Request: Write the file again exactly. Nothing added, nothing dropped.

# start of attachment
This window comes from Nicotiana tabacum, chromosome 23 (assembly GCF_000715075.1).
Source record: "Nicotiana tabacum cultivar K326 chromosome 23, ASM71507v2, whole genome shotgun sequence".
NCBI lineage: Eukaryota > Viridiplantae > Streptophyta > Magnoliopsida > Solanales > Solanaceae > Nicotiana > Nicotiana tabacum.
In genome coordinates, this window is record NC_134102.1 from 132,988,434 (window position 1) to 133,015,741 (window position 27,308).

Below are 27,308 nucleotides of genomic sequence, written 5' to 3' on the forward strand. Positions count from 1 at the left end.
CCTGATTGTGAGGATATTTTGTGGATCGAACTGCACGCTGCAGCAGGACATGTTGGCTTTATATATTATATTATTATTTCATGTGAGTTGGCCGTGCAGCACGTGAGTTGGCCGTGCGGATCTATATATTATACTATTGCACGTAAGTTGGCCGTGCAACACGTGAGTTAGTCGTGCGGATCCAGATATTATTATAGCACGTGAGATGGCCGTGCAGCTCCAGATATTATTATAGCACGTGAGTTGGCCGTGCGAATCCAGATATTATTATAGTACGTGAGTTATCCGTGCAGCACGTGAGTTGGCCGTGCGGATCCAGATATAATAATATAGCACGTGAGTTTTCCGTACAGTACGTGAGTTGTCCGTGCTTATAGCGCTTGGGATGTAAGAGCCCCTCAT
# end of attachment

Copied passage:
This window comes from Nicotiana tabacum, chromosome 23 (assembly GCF_000715075.1).
Source record: "Nicotiana tabacum cultivar K326 chromosome 23, ASM71507v2, whole genome shotgun sequence".
NCBI lineage: Eukaryota > Viridiplantae > Streptophyta > Magnoliopsida > Solanales > Solanaceae > Nicotiana > Nicotiana tabacum.
In genome coordinates, this window is record NC_134102.1 from 132,988,434 (window position 1) to 133,015,741 (window position 27,308).

Below are 27,308 nucleotides of genomic sequence, written 5' to 3' on the forward strand. Positions count from 1 at the left end.
CCTGATTGTGAGGATATTTTGTGGATCGAACTGCACGCTGCAGCAGGACATGTTGGCTTTATATATTATATTATTATTTCATGTGAGTTGGCCGTGCAGCACGTGAGTTGGCCGTGCGGATCTATATATTATACTATTGCACGTAAGTTGGCCGTGCAACACGTGAGTTAGTCGTGCGGATCCAGATATTATTATAGCACGTGAGATGGCCGTGCAGCTCCAGATATTATTATAGCACGTGAGTTGGCCGTGCGAATCCAGATATTATTATAGTACGTGAGTTATCCGTGCAGCACGTGAGTTGGCCGTGCGGATCCAGATATAATAATATAGCACGTGAGTTTTCCGTACAGTACGTGAGTTGTCCGTGCTTATAGCGCTTGGGATGTAAGAGCCCCTCAT